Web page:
Simon Cordier is a well-respected magistrate who visits a condemned prisoner, Louis Girot, just before the man's execution. Girot again pleads his innocence insisting that he has been taken... See full summary »
Reginald Le Borg
A group of adventurers head deep into a South American jungle in search of ancient Incan treasure. A beautiful woman, brought to their camp by hired bearers, has come to join her husband, a... See full summary »
Douglas Fairbanks Jr.,
Dr. Cross, a psychiatrist, is treating a young woman, Janet Stewart, who is in a coma-state, brought on when she heard loud arguing, went to her window and saw a man strike his wife with a candlestick and kill her. As she comes out of her shock, she recognizes Dr. Cross as the killer. He takes her to his sanitarium and urged by his nurse/lover, Elaine Jordan, gives Janet an overdose of insulin. But he can't bring himself to murder her in cold blood and asks Elaine to get the medicine to save her. She refuses, they argue, and he strangles her. He saves Janet's life, but now faces two murder charges. Written by
Les Adams <email@example.com>
Lt. Paul Stewart:
Well, if you give Janet this insulin, how certain can you be it'll help her?
Dr. Richard Cross:
I'm neither a miracle man nor a prophet, Lieutenant. If medicine were an exact science, not an art, I might be able to tell you.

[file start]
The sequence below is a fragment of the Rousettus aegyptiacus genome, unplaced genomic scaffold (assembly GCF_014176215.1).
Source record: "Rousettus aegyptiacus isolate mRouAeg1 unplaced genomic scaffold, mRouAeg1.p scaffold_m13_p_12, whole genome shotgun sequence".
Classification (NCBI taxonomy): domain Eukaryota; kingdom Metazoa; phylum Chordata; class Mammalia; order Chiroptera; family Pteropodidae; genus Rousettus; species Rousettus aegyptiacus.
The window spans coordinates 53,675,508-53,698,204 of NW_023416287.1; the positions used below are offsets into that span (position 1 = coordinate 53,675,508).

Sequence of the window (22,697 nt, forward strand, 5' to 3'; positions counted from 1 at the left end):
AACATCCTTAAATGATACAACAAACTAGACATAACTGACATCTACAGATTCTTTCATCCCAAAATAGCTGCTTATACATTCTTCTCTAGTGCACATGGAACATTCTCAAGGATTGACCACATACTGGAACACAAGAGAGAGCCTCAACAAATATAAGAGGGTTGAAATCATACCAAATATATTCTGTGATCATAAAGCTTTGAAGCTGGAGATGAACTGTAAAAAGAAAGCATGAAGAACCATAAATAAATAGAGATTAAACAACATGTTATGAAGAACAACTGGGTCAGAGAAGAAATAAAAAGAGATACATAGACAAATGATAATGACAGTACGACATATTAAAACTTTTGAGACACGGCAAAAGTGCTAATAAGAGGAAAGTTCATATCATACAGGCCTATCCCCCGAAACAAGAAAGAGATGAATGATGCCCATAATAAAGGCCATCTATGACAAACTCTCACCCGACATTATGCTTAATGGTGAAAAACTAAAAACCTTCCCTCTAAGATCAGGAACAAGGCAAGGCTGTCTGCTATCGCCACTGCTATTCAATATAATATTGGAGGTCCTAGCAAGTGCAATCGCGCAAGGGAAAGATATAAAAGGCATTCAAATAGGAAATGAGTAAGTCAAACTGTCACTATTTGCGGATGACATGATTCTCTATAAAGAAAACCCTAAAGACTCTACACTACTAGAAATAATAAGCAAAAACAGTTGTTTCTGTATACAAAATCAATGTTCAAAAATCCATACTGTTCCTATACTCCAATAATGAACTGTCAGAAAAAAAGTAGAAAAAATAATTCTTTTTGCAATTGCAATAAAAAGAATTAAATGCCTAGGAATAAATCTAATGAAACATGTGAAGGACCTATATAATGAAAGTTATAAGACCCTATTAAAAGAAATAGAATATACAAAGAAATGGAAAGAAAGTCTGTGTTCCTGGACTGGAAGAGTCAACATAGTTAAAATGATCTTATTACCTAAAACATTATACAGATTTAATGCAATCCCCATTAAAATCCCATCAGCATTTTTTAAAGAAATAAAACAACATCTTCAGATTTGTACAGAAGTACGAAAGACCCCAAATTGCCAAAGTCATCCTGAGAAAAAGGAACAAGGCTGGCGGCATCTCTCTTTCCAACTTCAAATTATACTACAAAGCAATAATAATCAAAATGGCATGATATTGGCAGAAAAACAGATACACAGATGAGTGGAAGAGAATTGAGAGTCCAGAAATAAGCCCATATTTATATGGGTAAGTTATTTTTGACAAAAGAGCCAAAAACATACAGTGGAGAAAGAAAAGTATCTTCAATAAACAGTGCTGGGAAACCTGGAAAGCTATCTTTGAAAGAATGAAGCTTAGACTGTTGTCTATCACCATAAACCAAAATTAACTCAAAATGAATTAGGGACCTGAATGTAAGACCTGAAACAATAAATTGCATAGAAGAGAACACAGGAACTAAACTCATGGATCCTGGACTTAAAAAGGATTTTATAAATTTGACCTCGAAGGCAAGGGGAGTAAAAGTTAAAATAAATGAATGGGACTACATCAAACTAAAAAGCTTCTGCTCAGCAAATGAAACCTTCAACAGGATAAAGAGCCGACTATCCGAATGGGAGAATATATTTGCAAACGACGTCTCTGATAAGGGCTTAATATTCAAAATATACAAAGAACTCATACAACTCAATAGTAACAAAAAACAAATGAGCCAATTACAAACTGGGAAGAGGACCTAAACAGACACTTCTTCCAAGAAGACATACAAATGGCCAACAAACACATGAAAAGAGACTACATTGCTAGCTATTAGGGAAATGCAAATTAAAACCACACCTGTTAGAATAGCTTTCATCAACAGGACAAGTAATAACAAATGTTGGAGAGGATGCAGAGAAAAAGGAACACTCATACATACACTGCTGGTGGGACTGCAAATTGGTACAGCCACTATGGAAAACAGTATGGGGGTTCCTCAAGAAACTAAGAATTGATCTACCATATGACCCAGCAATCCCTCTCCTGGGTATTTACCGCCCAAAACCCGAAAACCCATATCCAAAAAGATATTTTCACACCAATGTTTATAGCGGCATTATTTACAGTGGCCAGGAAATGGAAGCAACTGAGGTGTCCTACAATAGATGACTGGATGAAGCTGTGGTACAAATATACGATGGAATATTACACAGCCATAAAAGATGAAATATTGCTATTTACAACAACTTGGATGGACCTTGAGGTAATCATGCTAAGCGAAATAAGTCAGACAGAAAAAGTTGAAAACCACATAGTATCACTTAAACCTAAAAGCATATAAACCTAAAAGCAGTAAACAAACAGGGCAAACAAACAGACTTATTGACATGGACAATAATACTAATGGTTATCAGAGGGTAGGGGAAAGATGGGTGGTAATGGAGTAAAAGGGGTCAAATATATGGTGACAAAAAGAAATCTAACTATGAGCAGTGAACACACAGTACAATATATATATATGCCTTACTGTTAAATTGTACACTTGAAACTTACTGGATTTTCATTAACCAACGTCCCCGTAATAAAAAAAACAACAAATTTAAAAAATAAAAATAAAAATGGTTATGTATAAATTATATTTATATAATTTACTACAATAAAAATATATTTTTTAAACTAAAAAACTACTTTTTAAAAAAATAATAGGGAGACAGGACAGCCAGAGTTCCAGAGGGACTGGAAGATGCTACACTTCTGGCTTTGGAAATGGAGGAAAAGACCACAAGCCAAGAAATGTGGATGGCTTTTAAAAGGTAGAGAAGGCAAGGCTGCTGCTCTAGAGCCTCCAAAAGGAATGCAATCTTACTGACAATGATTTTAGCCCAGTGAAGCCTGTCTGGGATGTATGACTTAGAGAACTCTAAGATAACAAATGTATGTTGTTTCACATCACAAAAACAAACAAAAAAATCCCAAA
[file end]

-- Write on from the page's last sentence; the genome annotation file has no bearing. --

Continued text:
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Not bad as these things go, but could have been much better
A terrific idea achieves only middling results, mainly do to the very low budget. A woman waiting at a hotel for her husband to return from a World War II prison camp witnesses a murder, and the next morning, her husband finds her in a state of shock. So the hotel psychiatric (did most hotels have them back then?) is called in to treat her, but he's the killer. And he uses his profession to cover up the crime. So far, so good. Than the audience spends the rest of the film waiting for someone to say or do something interesting. No such luck, and even the ending is dull. Just a lot of cheap sets, grainy photography, and idle chat. However, Vincent Price does give a effectively sinister performance, and the positive response to this role helped put his career on the path for which he is best-known.
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